Photo Credit: Flickr user carfull...Wyoming
There's a lot of housing data in the Washington, D.C. region, from lists of owners and addresses to numbers of code violations, but it can be close to impossible for researchers and policy makers working with the data to pull it into one easy to manage, coherent whole. The recent Knight Foundation grant to the The Community Foundation for the National Capital Region will help the Coalition for Nonprofit Housing & Economic Development, and NeighborhoodInfo DC, a project of The Urban Institute, create a new web/mobile tool that will provide an easier way to access and work with infomation on affordable housing for the D.C. region.
The DC Preservation Catalog project brings data that comes from several disparate sources into one Access database that is used by the Coalition for Nonprofit Housing & Economic Development, NeighborhoodInfo DC, and the DC Preservation Network--an entire coalition of city agencies and affordable housing advocates and developers--to identify and track affordable housing units. The new and improved platform for this data will give users an easier way to track and help maintain a healthy pool of affordable housing.
According to Peter Tatian, Senior Research Associate in the Urban Institute's Metropolitan Housing and Communities Policy Center and the project's manager, there are over 1,000 properties currently listed on the DC Preservation Catalog. However, the listings are in a kludgy Access database that is hard to use. This means that the best solution that staffers who use the data as part of the DC Preservation Catalog network have is to compile the listings into a giant PDF every month and then make printouts to bring to meetings.
"We use the housing data during meetings to make decisions on how to work with landlords, tenants, and owners to help keep their properties affordable, occupied and viable," explains Tatian. "Building an app will make it so much easier to use the data--and map it--so we can discuss and decide on preservation strategies for properties that need support in a more agile way."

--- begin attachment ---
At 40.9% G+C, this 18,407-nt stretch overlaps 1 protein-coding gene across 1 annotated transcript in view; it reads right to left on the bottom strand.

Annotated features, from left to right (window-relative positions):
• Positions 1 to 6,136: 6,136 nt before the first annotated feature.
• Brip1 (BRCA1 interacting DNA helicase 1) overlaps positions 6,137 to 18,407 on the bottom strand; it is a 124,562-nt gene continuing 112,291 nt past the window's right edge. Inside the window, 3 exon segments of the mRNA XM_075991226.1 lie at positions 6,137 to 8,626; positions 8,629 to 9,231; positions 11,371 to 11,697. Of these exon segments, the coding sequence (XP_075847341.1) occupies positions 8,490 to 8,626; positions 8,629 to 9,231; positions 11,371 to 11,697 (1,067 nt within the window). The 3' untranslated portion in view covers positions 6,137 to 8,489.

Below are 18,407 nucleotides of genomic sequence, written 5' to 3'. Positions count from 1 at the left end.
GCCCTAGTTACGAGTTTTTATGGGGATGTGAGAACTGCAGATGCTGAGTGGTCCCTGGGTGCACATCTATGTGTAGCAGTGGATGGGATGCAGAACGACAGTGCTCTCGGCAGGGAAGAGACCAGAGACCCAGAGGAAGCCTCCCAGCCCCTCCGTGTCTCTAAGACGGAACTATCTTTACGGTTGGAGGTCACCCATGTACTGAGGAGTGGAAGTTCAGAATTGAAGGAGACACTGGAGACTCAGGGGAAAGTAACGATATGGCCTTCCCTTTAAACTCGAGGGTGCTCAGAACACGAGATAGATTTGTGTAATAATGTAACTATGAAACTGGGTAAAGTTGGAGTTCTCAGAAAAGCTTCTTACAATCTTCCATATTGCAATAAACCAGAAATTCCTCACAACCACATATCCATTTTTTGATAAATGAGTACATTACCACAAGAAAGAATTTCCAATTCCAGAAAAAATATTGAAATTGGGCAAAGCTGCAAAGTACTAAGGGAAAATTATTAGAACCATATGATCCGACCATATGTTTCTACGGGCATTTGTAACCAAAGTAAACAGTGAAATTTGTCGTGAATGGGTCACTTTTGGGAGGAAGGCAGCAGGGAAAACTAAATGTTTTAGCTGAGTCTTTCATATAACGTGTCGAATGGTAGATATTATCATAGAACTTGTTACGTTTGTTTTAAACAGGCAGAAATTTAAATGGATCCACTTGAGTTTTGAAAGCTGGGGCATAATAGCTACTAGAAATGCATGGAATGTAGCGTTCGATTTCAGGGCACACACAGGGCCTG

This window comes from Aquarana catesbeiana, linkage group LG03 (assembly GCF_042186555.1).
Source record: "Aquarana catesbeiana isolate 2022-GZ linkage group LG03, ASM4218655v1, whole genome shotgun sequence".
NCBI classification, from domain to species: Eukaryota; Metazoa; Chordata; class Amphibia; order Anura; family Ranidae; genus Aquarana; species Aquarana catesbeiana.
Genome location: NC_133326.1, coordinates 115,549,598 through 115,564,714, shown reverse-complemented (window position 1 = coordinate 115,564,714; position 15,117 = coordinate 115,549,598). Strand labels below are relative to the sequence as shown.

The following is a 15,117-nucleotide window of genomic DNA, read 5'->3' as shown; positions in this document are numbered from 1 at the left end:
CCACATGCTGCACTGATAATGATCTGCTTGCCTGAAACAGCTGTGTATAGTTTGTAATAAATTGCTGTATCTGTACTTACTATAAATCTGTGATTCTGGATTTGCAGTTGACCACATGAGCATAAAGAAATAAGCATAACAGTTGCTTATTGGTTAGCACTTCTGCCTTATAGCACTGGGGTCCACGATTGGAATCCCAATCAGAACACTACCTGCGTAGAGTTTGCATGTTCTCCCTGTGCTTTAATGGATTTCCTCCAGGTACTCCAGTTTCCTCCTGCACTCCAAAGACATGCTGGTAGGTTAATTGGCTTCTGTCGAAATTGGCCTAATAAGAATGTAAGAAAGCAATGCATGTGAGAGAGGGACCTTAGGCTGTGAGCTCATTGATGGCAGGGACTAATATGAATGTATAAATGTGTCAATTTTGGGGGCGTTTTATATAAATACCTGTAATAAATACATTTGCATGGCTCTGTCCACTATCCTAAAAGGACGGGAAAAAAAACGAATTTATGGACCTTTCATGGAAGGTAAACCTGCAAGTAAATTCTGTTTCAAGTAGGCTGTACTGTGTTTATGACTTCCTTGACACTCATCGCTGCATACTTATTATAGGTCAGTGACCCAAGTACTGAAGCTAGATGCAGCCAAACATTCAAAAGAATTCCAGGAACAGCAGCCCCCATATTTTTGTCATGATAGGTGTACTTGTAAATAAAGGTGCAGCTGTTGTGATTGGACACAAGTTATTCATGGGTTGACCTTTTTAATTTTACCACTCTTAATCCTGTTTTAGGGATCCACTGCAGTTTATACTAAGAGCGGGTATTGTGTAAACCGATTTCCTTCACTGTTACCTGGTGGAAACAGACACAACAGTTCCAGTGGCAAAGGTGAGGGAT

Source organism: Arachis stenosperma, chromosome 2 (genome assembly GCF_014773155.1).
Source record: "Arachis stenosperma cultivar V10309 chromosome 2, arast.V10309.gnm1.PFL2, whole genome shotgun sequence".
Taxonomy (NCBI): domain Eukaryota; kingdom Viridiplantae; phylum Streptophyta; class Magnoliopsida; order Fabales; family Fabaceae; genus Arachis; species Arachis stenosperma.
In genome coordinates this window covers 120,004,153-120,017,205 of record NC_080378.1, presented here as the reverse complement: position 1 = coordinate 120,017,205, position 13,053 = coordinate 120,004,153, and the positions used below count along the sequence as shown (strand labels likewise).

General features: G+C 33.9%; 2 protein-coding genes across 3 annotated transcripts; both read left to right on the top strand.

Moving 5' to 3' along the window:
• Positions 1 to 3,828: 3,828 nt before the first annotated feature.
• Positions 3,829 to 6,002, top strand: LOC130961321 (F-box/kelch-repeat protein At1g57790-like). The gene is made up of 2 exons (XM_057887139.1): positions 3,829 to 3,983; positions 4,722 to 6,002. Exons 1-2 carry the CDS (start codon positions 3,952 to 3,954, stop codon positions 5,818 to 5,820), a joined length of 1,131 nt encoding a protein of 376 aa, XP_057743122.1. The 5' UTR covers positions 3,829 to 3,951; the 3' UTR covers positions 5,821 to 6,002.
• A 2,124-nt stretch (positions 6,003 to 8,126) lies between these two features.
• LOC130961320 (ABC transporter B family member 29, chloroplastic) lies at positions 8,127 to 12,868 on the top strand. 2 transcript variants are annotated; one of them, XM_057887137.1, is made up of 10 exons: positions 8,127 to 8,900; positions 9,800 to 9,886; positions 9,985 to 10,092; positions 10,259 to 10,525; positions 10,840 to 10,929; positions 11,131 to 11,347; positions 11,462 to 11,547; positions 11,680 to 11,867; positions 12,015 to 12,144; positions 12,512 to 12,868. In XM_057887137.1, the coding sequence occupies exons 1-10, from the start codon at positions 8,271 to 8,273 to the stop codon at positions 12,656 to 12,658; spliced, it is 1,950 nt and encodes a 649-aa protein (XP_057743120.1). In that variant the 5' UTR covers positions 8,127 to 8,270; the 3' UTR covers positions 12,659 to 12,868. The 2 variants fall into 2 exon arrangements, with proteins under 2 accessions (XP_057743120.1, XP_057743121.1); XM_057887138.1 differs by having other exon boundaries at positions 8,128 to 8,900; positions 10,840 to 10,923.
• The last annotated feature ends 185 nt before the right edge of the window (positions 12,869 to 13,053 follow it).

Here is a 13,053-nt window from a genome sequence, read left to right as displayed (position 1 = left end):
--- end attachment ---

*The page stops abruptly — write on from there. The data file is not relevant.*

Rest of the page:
Tatian and his team are basing some of their inspiration for their project on a similar project launched in New York City in 2011 by the Furman Center for Real Estate and Urban Policy, a New York University housed research center that developed a data search tool that provides online access to New York City housing data collected by the Furman Center. In the year since its launch, the Furman Center Data Search tool has been used to create hundred of customized maps, downloadable data sets and housing trendiness.
The new housing database and app Tatian is planning will allow current members of the DC Preservation Catalog network to more easily search D.C.'s roster of affordable housing by categories such as name, owner, location, year built, financing, subsidy expiration dates, the numbers of affordable apartments, and latest housing quality inspection. Data will be able to be overlaid on a map interface that can be set to show information pulled from HUD, county databases and other sources.
"There are really two parts to this project," says Tatian. "One is the input of feeds that right now go into our Access database, such as updates on housing developments from HUD; the other is the output into an open-source, mobile friendly web interface that will be easy for our network members to use."
To develop that interface, Tatian is talking both to his team and to developers who have worked for The Furman Center and is writing a requirements document to use as part of an RFP. At this early stage, says Tatian, the challenge is to build a viable tool that is both easy to use and can handle diverse sets of feeds. "We have a chance to build something that is dynamic and can take data from multiple sources, process it, and then make it available in both a map-based interface and various exportable formats," says Tatian. We're going to start by using it within our Network, but we know we can also scale it out, as we get it launched, to have value to the larger community, including eventually making the tool available for use in suburban Maryland and Virginia.
By Michele McLellan, Knight Community Information Challenge Circuit Rider